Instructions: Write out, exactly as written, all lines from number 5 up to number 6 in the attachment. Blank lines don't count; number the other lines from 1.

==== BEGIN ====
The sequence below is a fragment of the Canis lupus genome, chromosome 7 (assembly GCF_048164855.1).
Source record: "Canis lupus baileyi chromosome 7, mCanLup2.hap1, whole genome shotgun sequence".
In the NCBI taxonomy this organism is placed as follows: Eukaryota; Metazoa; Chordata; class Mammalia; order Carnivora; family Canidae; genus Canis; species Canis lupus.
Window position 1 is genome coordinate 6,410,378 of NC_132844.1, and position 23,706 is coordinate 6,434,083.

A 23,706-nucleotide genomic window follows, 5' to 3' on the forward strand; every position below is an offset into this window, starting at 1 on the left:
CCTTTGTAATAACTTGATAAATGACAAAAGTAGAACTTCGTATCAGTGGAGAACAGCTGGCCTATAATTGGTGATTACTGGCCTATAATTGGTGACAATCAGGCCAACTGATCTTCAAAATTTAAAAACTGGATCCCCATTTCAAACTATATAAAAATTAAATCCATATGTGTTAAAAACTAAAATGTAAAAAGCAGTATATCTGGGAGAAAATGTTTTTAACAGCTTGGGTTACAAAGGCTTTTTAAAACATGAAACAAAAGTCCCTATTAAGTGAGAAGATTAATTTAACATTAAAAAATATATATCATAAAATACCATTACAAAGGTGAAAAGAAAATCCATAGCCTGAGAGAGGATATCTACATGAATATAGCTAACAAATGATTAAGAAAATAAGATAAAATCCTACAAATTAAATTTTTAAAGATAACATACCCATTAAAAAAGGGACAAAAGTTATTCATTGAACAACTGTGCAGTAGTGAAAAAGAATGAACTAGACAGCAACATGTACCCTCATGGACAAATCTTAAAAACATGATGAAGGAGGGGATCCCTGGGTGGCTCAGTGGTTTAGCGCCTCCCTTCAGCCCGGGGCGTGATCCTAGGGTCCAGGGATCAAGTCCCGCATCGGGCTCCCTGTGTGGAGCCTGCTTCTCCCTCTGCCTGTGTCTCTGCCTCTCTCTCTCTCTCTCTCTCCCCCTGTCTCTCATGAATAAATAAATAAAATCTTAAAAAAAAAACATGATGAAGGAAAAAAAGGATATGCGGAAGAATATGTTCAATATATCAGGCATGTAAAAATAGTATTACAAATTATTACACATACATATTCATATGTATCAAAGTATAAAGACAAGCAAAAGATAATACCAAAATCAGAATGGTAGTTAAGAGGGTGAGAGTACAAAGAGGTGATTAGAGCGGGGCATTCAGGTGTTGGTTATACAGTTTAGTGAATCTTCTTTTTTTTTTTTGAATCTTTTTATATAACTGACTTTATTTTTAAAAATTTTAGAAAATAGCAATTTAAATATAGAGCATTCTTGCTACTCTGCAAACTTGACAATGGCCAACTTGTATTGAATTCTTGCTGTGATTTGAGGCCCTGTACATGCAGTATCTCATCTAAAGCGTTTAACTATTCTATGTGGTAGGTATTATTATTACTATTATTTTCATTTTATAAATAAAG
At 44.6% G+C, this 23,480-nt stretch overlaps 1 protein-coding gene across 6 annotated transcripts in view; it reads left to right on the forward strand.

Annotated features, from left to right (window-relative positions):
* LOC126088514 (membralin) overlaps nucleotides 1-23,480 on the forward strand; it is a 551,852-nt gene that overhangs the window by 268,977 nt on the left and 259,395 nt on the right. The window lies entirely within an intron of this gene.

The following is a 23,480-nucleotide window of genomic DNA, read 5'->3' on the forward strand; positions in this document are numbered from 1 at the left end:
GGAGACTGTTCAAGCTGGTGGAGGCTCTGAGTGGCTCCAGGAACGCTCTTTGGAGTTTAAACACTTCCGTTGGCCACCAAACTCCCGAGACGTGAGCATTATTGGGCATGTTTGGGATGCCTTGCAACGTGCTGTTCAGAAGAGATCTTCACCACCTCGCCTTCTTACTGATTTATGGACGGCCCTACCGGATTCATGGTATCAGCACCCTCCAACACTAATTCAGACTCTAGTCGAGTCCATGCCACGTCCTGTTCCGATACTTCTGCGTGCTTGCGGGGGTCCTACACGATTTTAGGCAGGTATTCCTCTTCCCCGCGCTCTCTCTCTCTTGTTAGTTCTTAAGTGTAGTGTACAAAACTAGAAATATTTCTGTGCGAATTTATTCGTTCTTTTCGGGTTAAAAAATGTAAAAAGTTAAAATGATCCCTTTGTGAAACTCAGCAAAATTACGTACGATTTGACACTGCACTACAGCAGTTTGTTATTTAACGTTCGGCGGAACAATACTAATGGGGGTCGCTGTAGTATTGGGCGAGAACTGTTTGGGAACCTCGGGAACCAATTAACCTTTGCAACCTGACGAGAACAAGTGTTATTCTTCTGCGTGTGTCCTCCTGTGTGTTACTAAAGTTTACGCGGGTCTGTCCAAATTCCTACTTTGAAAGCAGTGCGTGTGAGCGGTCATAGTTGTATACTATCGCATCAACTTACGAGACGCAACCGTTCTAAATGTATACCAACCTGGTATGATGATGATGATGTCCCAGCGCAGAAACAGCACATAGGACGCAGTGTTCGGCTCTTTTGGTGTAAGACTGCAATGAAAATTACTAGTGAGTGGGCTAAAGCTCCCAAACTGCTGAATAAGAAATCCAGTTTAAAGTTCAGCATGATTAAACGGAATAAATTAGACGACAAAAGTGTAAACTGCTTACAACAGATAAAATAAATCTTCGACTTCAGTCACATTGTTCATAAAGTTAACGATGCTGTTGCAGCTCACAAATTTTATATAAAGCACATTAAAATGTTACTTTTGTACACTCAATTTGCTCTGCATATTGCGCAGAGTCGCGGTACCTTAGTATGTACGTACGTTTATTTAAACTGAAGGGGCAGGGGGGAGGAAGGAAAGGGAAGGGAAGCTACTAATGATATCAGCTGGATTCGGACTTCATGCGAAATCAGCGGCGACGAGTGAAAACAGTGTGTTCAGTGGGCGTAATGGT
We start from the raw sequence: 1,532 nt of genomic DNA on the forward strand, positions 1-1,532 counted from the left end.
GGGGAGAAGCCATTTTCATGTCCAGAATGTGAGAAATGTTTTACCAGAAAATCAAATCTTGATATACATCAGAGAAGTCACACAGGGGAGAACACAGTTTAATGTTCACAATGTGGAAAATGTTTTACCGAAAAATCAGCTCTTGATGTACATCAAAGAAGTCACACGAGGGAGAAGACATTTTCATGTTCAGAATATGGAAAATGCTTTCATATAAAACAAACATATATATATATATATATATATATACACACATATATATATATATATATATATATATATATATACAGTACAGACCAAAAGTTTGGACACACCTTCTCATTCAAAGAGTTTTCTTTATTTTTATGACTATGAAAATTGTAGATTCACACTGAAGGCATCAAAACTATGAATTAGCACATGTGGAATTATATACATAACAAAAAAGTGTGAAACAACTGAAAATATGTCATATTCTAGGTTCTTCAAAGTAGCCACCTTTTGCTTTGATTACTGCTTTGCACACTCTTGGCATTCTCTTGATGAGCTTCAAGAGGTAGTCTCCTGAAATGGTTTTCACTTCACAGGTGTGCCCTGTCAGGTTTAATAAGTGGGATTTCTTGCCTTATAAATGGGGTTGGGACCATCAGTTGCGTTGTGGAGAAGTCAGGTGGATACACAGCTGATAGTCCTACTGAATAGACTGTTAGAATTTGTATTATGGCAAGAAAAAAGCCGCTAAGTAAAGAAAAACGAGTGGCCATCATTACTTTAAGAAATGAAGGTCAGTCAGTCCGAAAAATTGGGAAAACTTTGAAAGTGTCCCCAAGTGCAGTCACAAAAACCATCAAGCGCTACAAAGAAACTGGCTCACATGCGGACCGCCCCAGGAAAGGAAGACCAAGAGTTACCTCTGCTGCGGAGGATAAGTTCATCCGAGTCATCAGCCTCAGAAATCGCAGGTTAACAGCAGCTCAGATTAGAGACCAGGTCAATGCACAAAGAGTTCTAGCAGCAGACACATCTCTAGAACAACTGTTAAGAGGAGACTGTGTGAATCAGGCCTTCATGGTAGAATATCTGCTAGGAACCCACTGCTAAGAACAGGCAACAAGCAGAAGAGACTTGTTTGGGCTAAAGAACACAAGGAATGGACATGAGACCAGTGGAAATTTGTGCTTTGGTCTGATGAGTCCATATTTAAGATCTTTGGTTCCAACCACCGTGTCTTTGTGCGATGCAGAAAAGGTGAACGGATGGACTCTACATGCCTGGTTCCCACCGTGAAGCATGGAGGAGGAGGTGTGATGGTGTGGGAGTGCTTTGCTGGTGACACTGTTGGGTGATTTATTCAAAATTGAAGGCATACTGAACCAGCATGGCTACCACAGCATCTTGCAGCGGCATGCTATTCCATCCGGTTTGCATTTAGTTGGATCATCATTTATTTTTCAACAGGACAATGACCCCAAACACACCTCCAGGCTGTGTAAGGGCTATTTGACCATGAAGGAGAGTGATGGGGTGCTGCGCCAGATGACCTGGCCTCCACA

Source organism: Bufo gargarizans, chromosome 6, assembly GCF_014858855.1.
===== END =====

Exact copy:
A 23,706-nucleotide genomic window follows, 5' to 3' on the forward strand; every position below is an offset into this window, starting at 1 on the left:
CCTTTGTAATAACTTGATAAATGACAAAAGTAGAACTTCGTATCAGTGGAGAACAGCTGGCCTATAATTGGTGATTACTGGCCTATAATTGGTGACAATCAGGCCAACTGATCTTCAAAATTTAAAAACTGGATCCCCATTTCAAACTATATAAAAATTAAATCCATATGTGTTAAAAACTAAAATGTAAAAAGCAGTATATCTGGGAGAAAATGTTTTTAACAGCTTGGGTTACAAAGGCTTTTTAAAACATGAAACAAAAGTCCCTATTAAGTGAGAAGATTAATTTAACATTAAAAAATATATATCATAAAATACCATTACAAAGGTGAAAAGAAAATCCATAGCCTGAGAGAGGATATCTACATGAATATAGCTAACAAATGATTAAGAAAATAAGATAAAATCCTACAAATTAAATTTTTAAAGATAACATACCCATTAAAAAAGGGACAAAAGTTATTCATTGAACAACTGTGCAGTAGTGAAAAAGAATGAACTAGACAGCAACATGTACCCTCATGGACAAATCTTAAAAACATGATGAAGGAGGGGATCCCTGGGTGGCTCAGTGGTTTAGCGCCTCCCTTCAGCCCGGGGCGTGATCCTAGGGTCCAGGGATCAAGTCCCGCATCGGGCTCCCTGTGTGGAGCCTGCTTCTCCCTCTGCCTGTGTCTCTGCCTCTCTCTCTCTCTCTCTCTCCCCCTGTCTCTCATGAATAAATAAATAAAATCTTAAAAAAAAAACATGATGAAGGAAAAAAAGGATATGCGGAAGAATATGTTCAATATATCAGGCATGTAAAAATAGTATTACAAATTATTACACATACATATTCATATGTATCAAAGTATAAAGACAAGCAAAAGATAATACCAAAATCAGAATGGTAGTTAAGAGGGTGAGAGTACAAAGAGGTGATTAGAGCGGGGCATTCAGGTGTTGGTTATACAGTTTAGTGAATCTTCTTTTTTTTTTTTGAATCTTTTTATATAACTGACTTTATTTTTAAAAATTTTAGAAAATAGCAATTTAAATATAGAGCATTCTTGCTACTCTGCAAACTTGACAATGGCCAACTTGTATTGAATTCTTGCTGTGATTTGAGGCCCTGTACATGCAGTATCTCATCTAAAGCGTTTAACTATTCTATGTGGTAGGTATTATTATTACTATTATTTTCATTTTATAAATAAAG